Severe breast pain: Chronic mastitis?

I am experiencing severe pain after nursing my four month old. I was treated for early mastitis, but the pain remains. My baby was evaluated and he does not have thrush. My Ob/Gyn says that there is nothing he can do for me. I was told to control the pain with Tylenol and to use warm water compresses. I'm not ready to wean him yet, but I am getting very very tired and frustrated with the pain.


Debbi Donovan

Debbi Donovan is a Board Certified Lactation Consultant, as well as a retired La Leche League Leader. For more than a decade, Debbi... Read more

There are many causes of breast pain during lactation. Often the first thing that comes to mind is mastitis. You said that you had been treated for "early mastitis," but that your physician now refuses to treat you with anything other than tylenol and hot compresses. Whenever you experience pain, it is a message that something is wrong. It's not a good idea to ignore your body's messages.

Tylenol is a pain reliever and will only help you to deal with the discomfort. It does not get to the source of your problem. If your physician is unwilling to take another look into your case, I believe you should seek a second opinion.

With mastitis, you will have one area of your breast that is quite sore. There may be no other symptoms. If mastitis is suspected, ask your Health Care Provider to culture your milk and your baby's throat. This will tell them specifically what type of pathogen they are dealing with, and will help to assure proper treatment. Antibiotics, if necessary, should be given for a period of at least 14 days. Some women are helped by long-term, low-dose antibiotic therapy (over a period of two to three months.)

"Chronic" mastitis can actually be an undiagnosed breast abscess. Is the area firm and very tender? Abscesses are very rare, but if an abscess is suspected, diagnosis can be made in your physician's office by aspiration. Antibiotics alone will not resolve an abscess. An abscess will probably require surgical drainage, along with appropriate antibiotic therapy (determined by culturing the drainage), warm soaks and regular and complete emptying of the breasts.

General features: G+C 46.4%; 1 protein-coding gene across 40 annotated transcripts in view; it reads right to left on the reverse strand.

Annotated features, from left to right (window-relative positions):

Other possibilities to look into when experiencing breast pain:

  • Thrush with ductal involvement -- Your baby may not show any symptoms of thrush. Are you experiencing any nipple pain? Do you have a history of vaginal yeast infections? Have you been treated with antibiotics? If you answer yes to any of these, thrush may be present.
  • Back pain/muscle strain -- Can occur from poor positioning. Sit up straight or lean back slightly to feed your baby. Use a low footstool (or even a phone book) to elevate your knees a bit. Your back can become strained if you lean over your baby while nursing.
  • Large breasts -- Trying a different style of supportive bra, or supporting the breasts with a rolled up baby blanket or cloth diaper during the feed may help to relieve the pain.
  • Fibrocystic breast changes -- Usually are worse premenstrually.
  • Breast tissue injury caused by improper pumping - Can result from using a bicycle-horn pump (never recommended!), continuous suction pump, or using a suction that is too strong.

Continuing breast pain has a negative impact on the nursing relationship. It is very important that it be properly evaluated and treated, not only for your comfort, and to preserve breastfeeding, but to rule out any underlying medical condition.

Wishing you health!

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